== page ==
(CNN) — Nathan Cirillo was the strong, smiling type.
The Canadian army reservist could look the part of intimidating soldier, the way that his abundant muscles filled out his uniform. But his Instagram and Facebook page and recollections shared online suggest Cirillo was a person at ease snuggling with a dog, enjoying music or joking with friends.
“His smile will live in our hearts forever,” wrote one woman who’d go over to Cirillo’s house growing up. “I am proud to say I knew someone who put his life on the line for this country.”
His life ended late Wednesday morning in downtown Ottawa, as he stood guard at the National War Memorial in ceremonial uniform with white gloves alongside another soldier at the National War Memorial. It’s the kind of role that’s supposed to be an honor, not a risk.
Yet, then and there, someone approached Cpl. Cirillo and fired. Peter Henderson heard four shots, then saw Cirillo’s body laying on the ground by the memorial’s soaring granite arch.
He appeared to have been shot in the back with “catastrophic” wounds, Henderson said.
Hours later, authorities announced Cirillo had died as a result.
Mayor: ‘Combat soldier (killed) in cowardly ambush’
Cirillo “was a very proud member of the Argyll and Sutherland Highlanders,” Col. Lawrence Hatfield from that regiment told reporters Wednesday night. That group is a reserve unit consisting of the Canadian “Army’s primary war-fighters … responsible for closing with and destroying the enemy,” according to its website.
“They’ve had an immense fighting history,” Bob Bratina, the mayor of Cirillo’s hometown of Hamilton, Ontario, told CNN partner CTV. “It’s said (the unit’s) history is written in blood in so many different places.”
Ottawa’s National War Memorial, though, wasn’t supposed to be one of them. As Bratina pointed out, “the posting of the ceremonial guard is an honor who goes to special privileged soldiers who have the credentials and the qualifications and the approval of their commanding officers.
“This individual would have been a trained combat soldier sadly taken in this cowardly ambush, which makes the tragedy even greater,” the mayor said, before Cirillo had been identified publicly.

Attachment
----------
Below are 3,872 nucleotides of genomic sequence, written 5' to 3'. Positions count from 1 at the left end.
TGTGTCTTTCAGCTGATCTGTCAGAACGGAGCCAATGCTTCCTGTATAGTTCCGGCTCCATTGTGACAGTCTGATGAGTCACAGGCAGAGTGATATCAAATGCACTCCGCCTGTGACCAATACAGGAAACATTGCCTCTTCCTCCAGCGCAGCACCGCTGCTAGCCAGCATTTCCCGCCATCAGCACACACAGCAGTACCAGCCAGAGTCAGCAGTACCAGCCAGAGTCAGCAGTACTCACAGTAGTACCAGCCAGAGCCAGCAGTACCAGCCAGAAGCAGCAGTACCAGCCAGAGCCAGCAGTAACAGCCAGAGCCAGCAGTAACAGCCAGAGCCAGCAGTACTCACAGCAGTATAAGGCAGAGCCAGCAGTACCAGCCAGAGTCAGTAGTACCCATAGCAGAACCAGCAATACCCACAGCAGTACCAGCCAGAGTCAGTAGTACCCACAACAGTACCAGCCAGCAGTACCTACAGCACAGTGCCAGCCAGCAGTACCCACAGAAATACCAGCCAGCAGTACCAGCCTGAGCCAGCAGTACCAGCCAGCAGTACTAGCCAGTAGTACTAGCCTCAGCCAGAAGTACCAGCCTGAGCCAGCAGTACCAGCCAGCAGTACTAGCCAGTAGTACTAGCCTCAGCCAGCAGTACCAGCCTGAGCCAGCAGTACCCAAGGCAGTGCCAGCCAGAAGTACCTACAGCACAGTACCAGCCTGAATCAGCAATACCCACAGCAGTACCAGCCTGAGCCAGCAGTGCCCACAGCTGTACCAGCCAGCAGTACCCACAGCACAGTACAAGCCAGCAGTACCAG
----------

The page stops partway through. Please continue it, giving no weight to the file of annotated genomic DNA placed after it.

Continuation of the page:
In his brief statement, Hatfield expressed his regiment’s “sincere condolences” over Cirillo’s tragic, violent death.
“Our thoughts and prayers are with his family,” the colonel said, “and we hope that Canadians share that with us and as well for the ongoing safety of our soldiers.”
Images show him as buff, dog lover
Cirillo leaves behind a son, who started kindergarten earlier this fall, according to his Instagram page.
After his death became public, pictures began appearing online showing Cirillo recently at the memorial in his full ceremonial garb, kilt included.
Other people went much further back, like a men he’d befriended in the military and a high school classmate who recalled Cirillo as someone who was “always so funny and always had a smile for people as he would walk down the hallways.”
One woman remembered Cirillo waiting her for over an hour one freezing night in Hamilton, coffee in hand. Another reflected on his finding an abandoned puppy and then taking it home, describing him as “a great guy with an even bigger heart.”
Cirillo’s Facebook and Instrageam pages include impressive pictures of him working out as well as his sculpted physique. They also show a man who’d strum a guitar, snuggle with dogs and post a picture of a cute, furry kitten in his backpack.
This soldier, after all, also “liked” the nonprofit Dog Lovers International. His Instagram page is full of canines, including some that were his own and at least one he helped rescue and placed in a home.
It’s that big heart, for humans and animals alike, that his friends will miss most.
“Not only did you protect our country, but you were such a loving, caring, and funny person to everyone around you,” one of them wrote. “You were always in such a good mood and trying to make people laugh all the time.”